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  January 9, 2006VOL. 44, NO. 1Oakland, CA

articles list

BART riders see pro-life message

Ministry addresses post-abortion trauma

Walk for Life march
in S.F. on Jan. 21

New head for SF archdiocese

Bringing water, hope and justice to Bicol’s poorest

Project Andrew aims to lead men to the priesthood

Journey from inquiry to ordination is a lengthy process of discernment

St. Patrick’s Seminary prepares men to be
priests for dioceses throughout the West

Vocation director discusses trends, issues of candidates

Latino men invited to consider becoming priests

Livermore man begins duties as a Maryknoll lay missioner

Pope’s action sparks review of Assisi Shrine and its patron saint


•Will we ever stop playing with bullets?

•Remember Katrina? Apparently the federal government doesn’t

•In the midst of life’s storms, light a prayer candle

•Document on seminarians points out necessary reform


•Deacon Jack Jordan

•Deacon Leo Smith

•Sister Kathleen Murray, SNDdeN





















BART riders see pro-life message

The advertisements are now on view in BART trains and stations, highlighted with a few brief facts and capped by a single provocative question: “Abortion. Have we gone too far?”

Those who read the fine print will see that the ads are sponsored by the Diocese of Oakland Friends of Respect Life Ministry, which launched the campaign the day after Christmas.

It will continue through Jan. 23 in the most ambitious effort the ministry has yet made to inform the public about U.S. abortion law.

Monika Rodman, Respect Life resource specialist, said the aim is “to move hearts and minds toward greater support for our preborn brothers and sisters” and to educate “Catholics and the broader public about the extreme nature of our country’s abortion law.”

The ads, which appear in two versions, were developed by the Second Look Project of the U.S. Conference of Catholic Bishops and were on display last January in Washington, D.C. buses and Metro cars. Each contains a photo of a young woman and includes facts about present abortion law.

One says simply, “Nine months. The amount of time the Supreme Court says it’s legal to have an abortion.” The other states, “The Supreme Court says you can choose…” and lists several of stages of development, such as, “after arms and legs appear,” “after it sucks its thumb,” or “after it could survive outside the womb.”

“Many individuals who say they believe abortion should be legal are shocked to find out how expansive the ‘right to choose’ abortion really is,” Rodman said. The ads present the facts, she said, “in a non-adversarial way that presumes the best of the viewer.”

Respect Life Ministry, which ran ads on post-abortion healing several years ago, opted for the BART system because public transit systems have broader free speech rights than private media, such as radio stations or newspapers, Rodman said.

She “informally tested the ads,” she said, “by going into local cafes and showing them to female employees. Their positive response was encouraging.”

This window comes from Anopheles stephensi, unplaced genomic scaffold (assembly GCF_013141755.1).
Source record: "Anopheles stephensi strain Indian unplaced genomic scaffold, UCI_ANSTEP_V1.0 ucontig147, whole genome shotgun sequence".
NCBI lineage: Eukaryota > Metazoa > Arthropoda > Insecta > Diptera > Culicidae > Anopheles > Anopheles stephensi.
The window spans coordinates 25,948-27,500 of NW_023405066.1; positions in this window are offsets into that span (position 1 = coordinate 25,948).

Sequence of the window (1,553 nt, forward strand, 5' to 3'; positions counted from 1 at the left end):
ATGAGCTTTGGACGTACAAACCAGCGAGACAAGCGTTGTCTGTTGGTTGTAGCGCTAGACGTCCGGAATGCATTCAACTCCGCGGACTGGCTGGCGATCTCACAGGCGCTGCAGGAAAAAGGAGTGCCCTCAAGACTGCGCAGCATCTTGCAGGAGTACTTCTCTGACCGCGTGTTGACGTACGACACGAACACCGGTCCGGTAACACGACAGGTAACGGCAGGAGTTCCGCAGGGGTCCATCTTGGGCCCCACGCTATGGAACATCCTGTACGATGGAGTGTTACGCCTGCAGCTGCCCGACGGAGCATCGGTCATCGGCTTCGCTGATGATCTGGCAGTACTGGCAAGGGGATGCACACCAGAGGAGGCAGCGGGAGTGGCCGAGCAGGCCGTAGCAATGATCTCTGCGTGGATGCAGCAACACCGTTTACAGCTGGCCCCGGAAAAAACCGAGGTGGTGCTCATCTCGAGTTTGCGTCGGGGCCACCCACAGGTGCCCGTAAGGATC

It cost over $40,000 to produce the ads and rent space, she said, and the campaign was made possible by “many families” who donated to the ministry. The UC-Berkeley Students for Life group also plans to publish the ads in the Daily Cal newspaper during their Celebrate Life Week, Jan 23-27.

Rodman said volunteers will offer BART patrons “Roe Reality Check” pamphlets at some stations during the ad campaign. The pamphlet, also produced by the Second Look Project, provides facts to counter several commonly held assumptions about abortion in the U.S.

“Myth: Most Americans favor U.S. abortion law,” states one entry in the pamphlet, which continues, “Fact: Most Americans actually oppose it.” The pamphlet then goes on to present the results of recent polls on the issue and to show that most American women do not support easy access to abortions.

The pamphlet also demonstrates that most abortions are done not because of health problems or in cases of rape but because the mother feels unready to take care of a child due to her age, economic status, problems with a relationship or similar reasons.

Studies show that three percent each year are done for maternal health problems (physical or mental), three percent for fetal health problems, and one percent because of rape or incest.

“Roe Reality Check” backs up its data with a lengthy list of footnotes, citing research documents, media reports and legal decisions.
It brings both legal and moral arguments to bear on Roe v. Wade, the 1973 Supreme Court decision making abortion legal in the U.S.
“Even legal commentators who support legal abortion have said Roe is not good constitutional law,” it states, and it quotes Supreme Court justices who have criticized the decision.

The pamphlet also declares that abortion is often used as a method of birth control and the U.S. abortion rate is among the highest in the world. “Today the U.S. has the highest abortion rate in the western world and the third-highest of all developed nations worldwide.” Fully “24.5 percent of all U.S. pregnancies end in abortion,” it says, and 3,500 abortions are performed each day.

It states that if Roe v. Wade, the 1973 Supreme Court decision making abortion legal, were overturned, abortion policy would not automatically become illegal in the U.S. Instead, each state would make its own policy “through the democratic process, rather than by courts.”

The pamphlet, Rodman said, is “superbly done, an educational tool we can be proud to offer to the general public.”

It is also available to parishes for use as a bulletin insert or adult faith formation, and information included in the pamphlet is available online at www.secondlookproject.org.

Advertisement on view in BART trains and stations, sponsored by the Diocese of Oakland Friends of Respect Life Ministry.

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